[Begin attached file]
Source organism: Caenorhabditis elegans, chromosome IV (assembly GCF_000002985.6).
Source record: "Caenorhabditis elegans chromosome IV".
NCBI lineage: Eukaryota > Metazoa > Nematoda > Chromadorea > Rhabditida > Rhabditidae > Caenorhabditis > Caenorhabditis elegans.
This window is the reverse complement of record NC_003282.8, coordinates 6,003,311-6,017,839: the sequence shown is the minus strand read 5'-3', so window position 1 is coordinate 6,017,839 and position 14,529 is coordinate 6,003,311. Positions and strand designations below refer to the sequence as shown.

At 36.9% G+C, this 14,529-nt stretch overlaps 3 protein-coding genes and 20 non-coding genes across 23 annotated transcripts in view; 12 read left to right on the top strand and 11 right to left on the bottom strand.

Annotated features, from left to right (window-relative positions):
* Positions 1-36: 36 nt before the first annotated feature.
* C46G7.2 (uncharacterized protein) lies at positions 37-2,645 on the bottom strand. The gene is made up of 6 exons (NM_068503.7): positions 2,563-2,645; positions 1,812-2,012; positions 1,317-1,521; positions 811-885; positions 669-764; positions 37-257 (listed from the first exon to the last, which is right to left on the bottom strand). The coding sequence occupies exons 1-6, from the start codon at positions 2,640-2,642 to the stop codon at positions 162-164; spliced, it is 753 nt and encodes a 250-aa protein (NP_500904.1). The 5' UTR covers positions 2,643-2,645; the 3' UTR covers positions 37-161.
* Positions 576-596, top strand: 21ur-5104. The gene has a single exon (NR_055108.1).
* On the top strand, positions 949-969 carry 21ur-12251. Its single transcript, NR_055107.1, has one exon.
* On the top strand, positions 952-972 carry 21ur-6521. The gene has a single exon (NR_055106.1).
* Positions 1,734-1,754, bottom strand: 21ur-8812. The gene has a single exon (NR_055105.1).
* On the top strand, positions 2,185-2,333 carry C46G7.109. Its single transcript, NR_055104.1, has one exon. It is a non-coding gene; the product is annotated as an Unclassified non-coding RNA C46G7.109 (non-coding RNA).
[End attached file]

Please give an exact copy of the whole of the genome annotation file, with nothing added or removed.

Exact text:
Source organism: Caenorhabditis elegans, chromosome IV (assembly GCF_000002985.6).
Source record: "Caenorhabditis elegans chromosome IV".
NCBI lineage: Eukaryota > Metazoa > Nematoda > Chromadorea > Rhabditida > Rhabditidae > Caenorhabditis > Caenorhabditis elegans.
This window is the reverse complement of record NC_003282.8, coordinates 6,003,311-6,017,839: the sequence shown is the minus strand read 5'-3', so window position 1 is coordinate 6,017,839 and position 14,529 is coordinate 6,003,311. Positions and strand designations below refer to the sequence as shown.

At 36.9% G+C, this 14,529-nt stretch overlaps 3 protein-coding genes and 20 non-coding genes across 23 annotated transcripts in view; 12 read left to right on the top strand and 11 right to left on the bottom strand.

Annotated features, from left to right (window-relative positions):
* Positions 1-36: 36 nt before the first annotated feature.
* C46G7.2 (uncharacterized protein) lies at positions 37-2,645 on the bottom strand. The gene is made up of 6 exons (NM_068503.7): positions 2,563-2,645; positions 1,812-2,012; positions 1,317-1,521; positions 811-885; positions 669-764; positions 37-257 (listed from the first exon to the last, which is right to left on the bottom strand). The coding sequence occupies exons 1-6, from the start codon at positions 2,640-2,642 to the stop codon at positions 162-164; spliced, it is 753 nt and encodes a 250-aa protein (NP_500904.1). The 5' UTR covers positions 2,643-2,645; the 3' UTR covers positions 37-161.
* Positions 576-596, top strand: 21ur-5104. The gene has a single exon (NR_055108.1).
* On the top strand, positions 949-969 carry 21ur-12251. Its single transcript, NR_055107.1, has one exon.
* On the top strand, positions 952-972 carry 21ur-6521. The gene has a single exon (NR_055106.1).
* Positions 1,734-1,754, bottom strand: 21ur-8812. The gene has a single exon (NR_055105.1).
* On the top strand, positions 2,185-2,333 carry C46G7.109. Its single transcript, NR_055104.1, has one exon. It is a non-coding gene; the product is annotated as an Unclassified non-coding RNA C46G7.109 (non-coding RNA).